While L’Anse aux Meadows is the only confirmed Viking site in west of Greenland, several controversial sites in Canada and the United States have been proposed as evidence of an extensive Viking exploration of North America. Tomorrow I’ll be writing about those, so stay tuned!

Photo courtesy user Rosino via flickr.

Ireland added to the Appalachian Trail

The Appalachian Trail now extends all the way to IrelandYou’ve heard us sing the praises of the Appalachian Trail on more than one occasion here on Gadling. It’s the 2181-mile long trekking route that runs from Georgia to Maine that is considered amongst the best in the world. Turns out, the trail just got a whole lot longer, stretching all the way across the ocean to Ireland.

Officially, the AT is an American trail, and more than 2.5 million hikers use at least some segment of it on an annual basis. But there is also an International Appalachian Trail that extends all the way to the most northerly point of Newfoundland, Canada, adding an additional 1900+ miles to the route. That IAT is now jumping across the pond to Ireland, where it will run from Donegal to Antrim. According to Paul Wylezol, Chairman of the International Appalachian Trail, Ireland was added to the IAT because of “its direct physical connection to Newfoundland across geologic time, and its cultural and ethnic connection to eastern Canada and the US in modern times.”

In other words, Ireland once was connected to North America as part of the super-continent known as Pangaea, and because of that, it is getting added to the Appalachian Trail. Organizers hope to also add sections in Scotland, Norway and Greenland, as mountains in those locations are geologically related to the Appalachian Mountains. In fact, there are some indications that they may have once been a single range, before continental drift pushed the Earth’s land masses out to their current locations.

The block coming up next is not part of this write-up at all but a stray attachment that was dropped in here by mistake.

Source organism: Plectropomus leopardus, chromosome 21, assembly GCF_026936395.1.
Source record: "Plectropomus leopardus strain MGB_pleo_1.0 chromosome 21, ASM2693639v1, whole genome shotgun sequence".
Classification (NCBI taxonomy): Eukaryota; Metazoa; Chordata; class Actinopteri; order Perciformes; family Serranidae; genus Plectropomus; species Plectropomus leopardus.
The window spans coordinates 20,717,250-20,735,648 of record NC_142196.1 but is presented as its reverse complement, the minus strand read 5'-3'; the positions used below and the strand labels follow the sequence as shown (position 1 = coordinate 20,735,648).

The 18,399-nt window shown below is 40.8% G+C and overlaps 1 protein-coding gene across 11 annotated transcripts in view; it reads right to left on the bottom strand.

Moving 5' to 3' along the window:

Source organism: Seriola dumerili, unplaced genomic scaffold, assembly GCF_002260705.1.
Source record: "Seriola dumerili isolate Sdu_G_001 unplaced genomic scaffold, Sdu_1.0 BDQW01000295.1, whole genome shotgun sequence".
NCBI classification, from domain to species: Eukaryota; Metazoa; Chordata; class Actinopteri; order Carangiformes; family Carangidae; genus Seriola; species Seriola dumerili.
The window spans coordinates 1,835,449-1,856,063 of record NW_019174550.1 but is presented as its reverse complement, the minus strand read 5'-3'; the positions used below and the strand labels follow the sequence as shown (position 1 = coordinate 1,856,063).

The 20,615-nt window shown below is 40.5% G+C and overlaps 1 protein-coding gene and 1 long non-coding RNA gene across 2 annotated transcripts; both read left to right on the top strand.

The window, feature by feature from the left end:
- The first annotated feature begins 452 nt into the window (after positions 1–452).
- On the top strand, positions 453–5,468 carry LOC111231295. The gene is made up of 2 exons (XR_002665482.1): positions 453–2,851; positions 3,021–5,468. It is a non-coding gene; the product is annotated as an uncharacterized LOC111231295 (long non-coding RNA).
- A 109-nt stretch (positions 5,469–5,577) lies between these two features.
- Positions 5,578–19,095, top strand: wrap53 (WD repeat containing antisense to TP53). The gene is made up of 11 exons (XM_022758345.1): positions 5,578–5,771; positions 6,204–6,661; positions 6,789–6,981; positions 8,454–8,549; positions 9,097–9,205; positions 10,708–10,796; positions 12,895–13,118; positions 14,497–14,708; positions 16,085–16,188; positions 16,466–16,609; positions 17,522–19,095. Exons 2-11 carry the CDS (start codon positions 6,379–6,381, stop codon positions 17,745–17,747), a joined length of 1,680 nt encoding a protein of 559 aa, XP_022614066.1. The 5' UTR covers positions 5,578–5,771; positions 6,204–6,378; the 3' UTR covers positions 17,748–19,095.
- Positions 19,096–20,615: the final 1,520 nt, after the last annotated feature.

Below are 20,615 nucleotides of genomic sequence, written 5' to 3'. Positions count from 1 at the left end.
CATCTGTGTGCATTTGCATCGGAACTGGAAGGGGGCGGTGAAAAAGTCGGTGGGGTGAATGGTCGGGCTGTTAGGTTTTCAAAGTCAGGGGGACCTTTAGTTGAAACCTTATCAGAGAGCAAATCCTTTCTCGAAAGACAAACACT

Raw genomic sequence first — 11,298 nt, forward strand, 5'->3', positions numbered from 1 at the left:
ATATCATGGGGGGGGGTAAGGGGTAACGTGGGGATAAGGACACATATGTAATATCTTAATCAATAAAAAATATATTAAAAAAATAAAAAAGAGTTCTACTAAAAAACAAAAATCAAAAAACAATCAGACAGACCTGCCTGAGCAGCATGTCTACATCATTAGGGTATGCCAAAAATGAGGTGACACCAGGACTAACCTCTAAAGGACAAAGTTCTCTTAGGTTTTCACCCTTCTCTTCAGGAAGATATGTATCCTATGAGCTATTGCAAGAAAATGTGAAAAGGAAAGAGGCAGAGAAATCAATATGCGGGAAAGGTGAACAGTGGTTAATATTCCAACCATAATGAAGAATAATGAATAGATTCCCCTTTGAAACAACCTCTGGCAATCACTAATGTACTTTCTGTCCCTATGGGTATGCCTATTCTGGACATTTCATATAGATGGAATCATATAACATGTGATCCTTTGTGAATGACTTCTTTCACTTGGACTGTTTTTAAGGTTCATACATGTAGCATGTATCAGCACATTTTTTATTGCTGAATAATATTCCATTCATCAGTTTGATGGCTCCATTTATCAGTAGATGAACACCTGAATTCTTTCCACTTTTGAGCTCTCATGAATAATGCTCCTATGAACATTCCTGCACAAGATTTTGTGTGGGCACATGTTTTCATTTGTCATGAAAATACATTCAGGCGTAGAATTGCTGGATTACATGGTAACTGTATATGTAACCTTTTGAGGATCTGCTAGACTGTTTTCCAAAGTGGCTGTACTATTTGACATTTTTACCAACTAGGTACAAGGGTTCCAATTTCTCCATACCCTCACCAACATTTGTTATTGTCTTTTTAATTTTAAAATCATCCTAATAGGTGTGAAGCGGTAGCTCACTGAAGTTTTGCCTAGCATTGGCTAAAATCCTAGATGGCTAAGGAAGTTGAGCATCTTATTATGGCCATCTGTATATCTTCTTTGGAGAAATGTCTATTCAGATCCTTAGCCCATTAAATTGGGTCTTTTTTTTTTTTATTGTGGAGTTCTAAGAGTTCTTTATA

Hiking the length of the Appalachian Trail has long been considered one of the most impressive accomplishments in long distance trekking. For those hoping to achieve that feat in the future, it has suddenly gotten a lot longer and more challenging. I don’t think a pair of water proof boots are going to cut it.

[Photo credit: Paulbalegend via WikiMedia]

Epic cycling tour comes to North America

Tour d’Afrique Ltd., the adventure travel company that organizes some of the best cycling tours on the planet, has announced the latest addition to their catalog, and this time they’re bringing their magic to North America. This new ride is aptly named The North American Epic, and when it launches next May, it will cover nearly 5000 miles, stretching from the Pacific Coast of California to the Atlantic Coast of Canada’s Newfoundland.

The North American Epic gets underway on May 29th from San Francisco, and immediately proceeds south along the Pacific Coast, before the riders turn east, heading into the desert. From there it’s on to the Grand Canyon, and the Four Corners of Utah, Arizona, Colorado, and New Mexico, before tackling the Rocky Mountains themselves. The tour continues into the American Heartland, taking the legendary Route 66 east across Missouri and Illinois, then turning northward toward Michigan and the Great Lakes region, before finally crossing the border into Canada. Cycling through Toronto, Ottawa, Montreal, and Quebec, before proceeding up the scenic St. Lawrence Sea Way, the riders will experience plenty of Canadian hospitality before the ride finally comes to an end in St. Johns, Newfoundland on the 28th of August.

This three month long cycling tour features 76 days in the saddle, along with 16 rest days, and costs $9950 for the complete ride. But as with all their tours, Tour d’Afrique Ltd. offers cyclists various options for riding shorter sub-sections of the entire route. In the case of this tour, there are five shorter segments that can be ridden in any combination as well, allowing those with time constraints to take part in this great new tour too.

And for adventure cyclists looking for something a bit more exotic, check out the company’s 44 day ride along the Silk Road or their 80 day tour of South America. But for something really adventurous, go for the flagship ride, the Tour d’Afrique, which is 120 days in length and runs from Cairo to Cape Town.

[Photo credit: Tour d’Afrique Ltd.]